Dearest Rachel –
For all the momentous decisions I had to make in my life, they should’ve been one upon which everything hinged. Had I not gone where I went, I would not have met you, we would have not become us… everything depended on this moment, on this choice. And while I’m sure I must’ve prayed about this at some point in time, I don’t remember it, and I certainly don’t remember any actual calling, any actual word from on high saying “yes this is the place you belong.”
To be sure, if memory serves me correctly, your decision hinged on a particularly strange factor as well. Your parents were insistent that you not attend Western, where they were professors, and where you all lived. Their conclusion was that, if you stayed at home to go to college, you would never leave. Whether they were right or not, we’ll never know. They merely insisted that you look elsewhere for higher education. And what drew you to Wesleyan? A bathtub. That’s right; they had bathtubs in the dorm you were shown (it’s a good thing you weren’t shown the down I called home throughout my university career, or again, we would never have connected).
So I don’t feel too bad about any rationale for my choices. Yes, I did have choices. I had acceptance letters from the U of I, Indiana, and – without even applying there – Illinois State University. But the recruiter at Wesleyan (Lee something or other – I cannot recall him surname offhand) was… quite persistent. He was quite insistent that I visit the campus, and take a look around. Honestly, I didn’t know what to make of the idea of a university that was smaller than my high school. But, as I had already visited both Champaign and Bloomington as part of doing my research, it seemed only fair to visit… wait, Bloomington, again? Yeah, I guess so – although in Illinois rather than Indiana – and give the place a fair hearing.
To be sure, Lee made it sound like one could be a big fish in a small pond, and I have to admit I kind of liked that idea. Keep up with my work in the band? Sure, we have a music school that wouldn’t suffer in comparison to Julliard (although, in retrospect, that should have been a warning rather than encouragement). You want to have a radio program? We’ve got a station on campus, and they take auditions every semester. Literary magazine? Hmm… I’ll have to look into that.
In short, there were plenty of extracurriculars to get involved in, so that I wouldn’t seem too much like the stereotypical business/accounting major.
And Lee wasn’t the only one trying to sell me on Wesleyan. The upperclassman who would eventually be my R.A., Craig – who was also one of the leaders of the InterVarsity chapter on campus – dropped by the house at one point, to take me shopping for various things I would need as an incoming freshman. To be fair, that was after I’d decided on Wesleyan, and had been assigned to his floor in the dorm, but still… would that have happened at a Big Ten school? Not hardly, I’d reckon.
No, I’m sure that at some point in time, I must’ve prayerfully considered which college to go to. But, and I’ve repeated this several times already throughout this series of letters, I simply don’t remember specifically having I done so, and I certainly don’t recall any sign from heaven, any voice saying “yes, Wesleyan; not U of I, not Indiana.”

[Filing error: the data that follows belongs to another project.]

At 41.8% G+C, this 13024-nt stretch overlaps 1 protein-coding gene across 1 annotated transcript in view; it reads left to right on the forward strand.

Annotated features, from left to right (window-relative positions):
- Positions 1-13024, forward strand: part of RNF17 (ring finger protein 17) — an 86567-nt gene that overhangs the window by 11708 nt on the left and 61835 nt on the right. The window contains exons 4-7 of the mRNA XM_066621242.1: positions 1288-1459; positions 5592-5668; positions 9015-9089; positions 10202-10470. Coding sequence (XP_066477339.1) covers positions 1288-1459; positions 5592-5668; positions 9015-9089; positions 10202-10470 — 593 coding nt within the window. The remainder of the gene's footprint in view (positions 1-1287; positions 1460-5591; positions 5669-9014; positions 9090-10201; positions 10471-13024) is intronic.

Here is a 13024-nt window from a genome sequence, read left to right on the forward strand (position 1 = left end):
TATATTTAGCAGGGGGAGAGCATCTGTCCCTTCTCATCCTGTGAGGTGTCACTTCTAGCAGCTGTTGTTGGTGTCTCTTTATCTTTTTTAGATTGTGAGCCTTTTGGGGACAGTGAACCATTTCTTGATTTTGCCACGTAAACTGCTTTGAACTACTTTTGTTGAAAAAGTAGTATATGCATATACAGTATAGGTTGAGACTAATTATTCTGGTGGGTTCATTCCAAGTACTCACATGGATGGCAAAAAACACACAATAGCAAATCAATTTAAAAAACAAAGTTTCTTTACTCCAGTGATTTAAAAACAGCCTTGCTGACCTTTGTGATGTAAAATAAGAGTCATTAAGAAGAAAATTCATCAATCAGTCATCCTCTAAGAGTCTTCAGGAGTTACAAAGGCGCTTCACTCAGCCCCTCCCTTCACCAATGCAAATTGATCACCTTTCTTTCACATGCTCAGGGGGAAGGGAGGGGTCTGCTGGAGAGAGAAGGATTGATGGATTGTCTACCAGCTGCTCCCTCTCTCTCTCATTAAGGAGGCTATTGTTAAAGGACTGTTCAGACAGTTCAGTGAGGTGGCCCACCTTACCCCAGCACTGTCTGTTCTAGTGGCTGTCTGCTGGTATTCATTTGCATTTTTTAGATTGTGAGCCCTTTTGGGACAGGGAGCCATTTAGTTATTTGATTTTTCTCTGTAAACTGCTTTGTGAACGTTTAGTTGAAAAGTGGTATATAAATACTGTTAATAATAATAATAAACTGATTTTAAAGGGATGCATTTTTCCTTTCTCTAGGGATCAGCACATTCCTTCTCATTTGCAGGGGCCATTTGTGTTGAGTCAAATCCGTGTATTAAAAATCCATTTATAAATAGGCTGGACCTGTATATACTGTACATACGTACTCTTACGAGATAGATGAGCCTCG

To be honest, one of the weirdest things that stuck out from my visit to the campus – and I know you’re going to find this hilariously weird but yeah you and bathtubs after all – that they had Ramblin’ root beer in the cafeteria. I had discovered it a couple of years previously when our family took a road trip out to the grand Tetons. Some restaurant in Wyoming had it and I really, really liked it. Smooth, creamy, with just a hint of vanilla. And I couldn’t find it on this side of the Mississippi. But their cafeteria had it, and I was so pleased.
I’m not gonna say that that was the ultimate selling point, but it sticks in my memory because… I just remember it being something I appreciated. And the fact it was so picayune a reason to make such a momentous decision that I remember it at all. Now, what I didn’t know at the time, was that Coke and bought the brand and was trying to roll it out. Evidently, it didn’t succeed. And that’s why we have Barq’s these days – and so did the cafeteria, after only a year into my college career. You probably never even got a chance to taste the stuff. Not that I expect that it’s as good as I am talking about now. It’s just… I remember it. That’s all.
And that’s the thing. The decisions we make – even some of the biggest in our lives- aren’t always on the most rational of bases. And they certainly aren’t from some booming voice from the heavens, more’s the pity. I sure would’ve preferred to of heard from him. But the fact that things worked out so well, I can only assume that it was all within His will.
But even that conclusion is somewhat suspect. After all, the Jews of Jesus’ day tended to assume that material wealth and prosperity were signs of a blessing from God – and a number of us who call ourselves His followers tend to believe that, even to this day, if you consider the popularity of the so-called prosperity gospel. But he made a point of telling them the opposite might very well be the case. Wealth and riches might just as easily be a preventative from being in God’s will. So just because things are working out for me, doesn’t mean that I’m doing what He wants me to.
But as far as I was concerned, it was the only measurement that I had; all I knew to work with. Why would I think otherwise?
つづく (to be continued…)